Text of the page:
Improvements in health-care and service inputs have been translated into exceptional achievements across different health outcomes in Bangladesh. The total fertility rate has decreased from 6.3 births per women in 1975 to 2.3 births per woman in 2014, while between 2001 and 2016 the maternal mortality ratio declined from 322 to 196 per 100 000 live births., Bangladesh has also made important progress in child survival over the last two decades. Between 1989–1993 and 2010–2014, the mortality rate in children aged under 5 years declined from 133 to 46 per 1000 live births. Improvements in health-care services, together with community-based initiatives to tackle the demand-side of service use and other secular trends beyond the health sector, assisted Bangladesh to achieve the target of Millennium Development Goal 4 of an under-5 mortality rate of 48 per 1000 live births.,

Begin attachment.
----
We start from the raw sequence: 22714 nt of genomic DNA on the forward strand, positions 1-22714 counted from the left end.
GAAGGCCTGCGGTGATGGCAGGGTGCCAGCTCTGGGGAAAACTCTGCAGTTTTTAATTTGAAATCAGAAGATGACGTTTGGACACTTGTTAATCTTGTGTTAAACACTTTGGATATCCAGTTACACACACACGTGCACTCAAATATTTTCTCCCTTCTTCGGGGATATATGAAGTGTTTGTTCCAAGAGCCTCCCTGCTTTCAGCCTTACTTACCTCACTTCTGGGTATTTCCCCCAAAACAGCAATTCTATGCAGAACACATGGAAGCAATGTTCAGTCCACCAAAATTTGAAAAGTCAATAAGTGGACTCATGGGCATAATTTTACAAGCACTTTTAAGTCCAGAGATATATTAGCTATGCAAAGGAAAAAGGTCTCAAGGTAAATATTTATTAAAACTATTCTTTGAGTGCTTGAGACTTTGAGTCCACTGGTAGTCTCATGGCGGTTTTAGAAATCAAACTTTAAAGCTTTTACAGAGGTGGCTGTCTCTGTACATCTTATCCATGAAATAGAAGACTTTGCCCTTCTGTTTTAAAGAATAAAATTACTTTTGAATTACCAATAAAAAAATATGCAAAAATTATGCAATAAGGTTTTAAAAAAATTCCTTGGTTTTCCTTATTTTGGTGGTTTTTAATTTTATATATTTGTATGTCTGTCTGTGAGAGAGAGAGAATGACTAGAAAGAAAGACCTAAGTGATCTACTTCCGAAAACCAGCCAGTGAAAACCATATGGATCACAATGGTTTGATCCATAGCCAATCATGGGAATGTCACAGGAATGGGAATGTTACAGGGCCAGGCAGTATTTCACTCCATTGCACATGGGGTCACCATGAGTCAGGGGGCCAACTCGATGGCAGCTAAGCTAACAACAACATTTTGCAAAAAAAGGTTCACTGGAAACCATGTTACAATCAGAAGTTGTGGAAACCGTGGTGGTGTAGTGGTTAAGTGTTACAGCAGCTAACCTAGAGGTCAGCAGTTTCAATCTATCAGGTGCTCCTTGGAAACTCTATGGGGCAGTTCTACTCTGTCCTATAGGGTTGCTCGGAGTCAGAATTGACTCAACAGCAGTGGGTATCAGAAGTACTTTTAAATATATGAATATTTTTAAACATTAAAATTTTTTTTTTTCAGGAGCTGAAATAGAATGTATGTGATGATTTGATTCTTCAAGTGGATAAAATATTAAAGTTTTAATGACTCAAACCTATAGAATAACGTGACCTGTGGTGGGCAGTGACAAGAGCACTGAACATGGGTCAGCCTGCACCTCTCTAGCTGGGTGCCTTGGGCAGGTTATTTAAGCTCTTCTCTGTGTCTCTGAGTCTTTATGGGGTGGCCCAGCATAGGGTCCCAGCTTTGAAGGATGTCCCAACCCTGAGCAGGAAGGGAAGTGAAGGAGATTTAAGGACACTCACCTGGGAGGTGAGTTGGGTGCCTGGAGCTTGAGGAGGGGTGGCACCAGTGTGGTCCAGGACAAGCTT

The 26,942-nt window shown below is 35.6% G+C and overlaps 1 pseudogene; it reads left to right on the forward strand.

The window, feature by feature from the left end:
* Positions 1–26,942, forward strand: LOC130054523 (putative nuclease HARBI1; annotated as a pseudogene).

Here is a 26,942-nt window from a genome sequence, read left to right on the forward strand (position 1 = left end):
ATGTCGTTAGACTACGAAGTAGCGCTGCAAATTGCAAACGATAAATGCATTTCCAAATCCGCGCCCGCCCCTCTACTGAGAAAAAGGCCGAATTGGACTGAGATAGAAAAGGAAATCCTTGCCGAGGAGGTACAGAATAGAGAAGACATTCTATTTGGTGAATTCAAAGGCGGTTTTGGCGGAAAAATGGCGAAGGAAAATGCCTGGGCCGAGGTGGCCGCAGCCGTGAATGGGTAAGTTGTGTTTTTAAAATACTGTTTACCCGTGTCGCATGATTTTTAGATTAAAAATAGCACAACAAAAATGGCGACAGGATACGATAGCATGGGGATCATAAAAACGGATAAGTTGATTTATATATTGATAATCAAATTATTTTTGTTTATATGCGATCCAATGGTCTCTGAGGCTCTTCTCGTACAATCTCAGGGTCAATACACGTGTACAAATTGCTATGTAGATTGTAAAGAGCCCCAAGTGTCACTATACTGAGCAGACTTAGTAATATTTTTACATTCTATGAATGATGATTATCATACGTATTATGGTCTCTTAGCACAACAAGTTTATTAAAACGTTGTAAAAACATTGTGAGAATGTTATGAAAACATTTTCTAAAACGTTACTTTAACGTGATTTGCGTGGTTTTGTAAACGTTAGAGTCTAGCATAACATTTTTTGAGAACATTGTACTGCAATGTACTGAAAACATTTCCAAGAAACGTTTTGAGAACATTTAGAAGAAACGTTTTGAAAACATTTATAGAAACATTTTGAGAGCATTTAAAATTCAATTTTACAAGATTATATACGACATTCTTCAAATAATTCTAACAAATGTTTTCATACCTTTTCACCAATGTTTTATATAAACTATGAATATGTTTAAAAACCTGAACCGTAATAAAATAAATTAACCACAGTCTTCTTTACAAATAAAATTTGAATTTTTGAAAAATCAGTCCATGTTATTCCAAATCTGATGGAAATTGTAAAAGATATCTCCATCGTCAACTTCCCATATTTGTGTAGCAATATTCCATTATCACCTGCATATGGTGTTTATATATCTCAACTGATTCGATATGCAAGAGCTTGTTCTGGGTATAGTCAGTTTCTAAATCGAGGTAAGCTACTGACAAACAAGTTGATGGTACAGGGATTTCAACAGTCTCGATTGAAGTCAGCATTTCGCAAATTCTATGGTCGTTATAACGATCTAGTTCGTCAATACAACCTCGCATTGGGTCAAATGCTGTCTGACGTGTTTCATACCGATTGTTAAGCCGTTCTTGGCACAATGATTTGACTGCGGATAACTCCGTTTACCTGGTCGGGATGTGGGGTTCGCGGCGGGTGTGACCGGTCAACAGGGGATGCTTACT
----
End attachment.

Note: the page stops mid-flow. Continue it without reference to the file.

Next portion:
Despite the considerable improvement in health outcomes in Bangladesh, the achievement remains vulnerable. For example, the risk of dying in the first month of life, which accounts for 61% of all deaths in children aged under 5 years, is still high (28 deaths per 1000 live births in 2014). This may be related to the scarcity of skilled health personnel – Bangladesh is included in a list of 57 countries facing a critical shortage of human resources for health., The situation is further aggravated by the disproportionate distribution of human resources for health between rural and urban areas and skewing towards physicians. In 2007, the ratio of physicians to nurses in urban areas was 1:0.3 and 1:0.7 in rural areas. Such barriers may affect the country's ability to maintain momentum and achieve the target of Sustainable Development Goal (SDG) 3 of reducing the neonatal mortality rate (NMR) to 12 per 1000 live births and under-5 mortality to 25 per 1000 live births by 2030.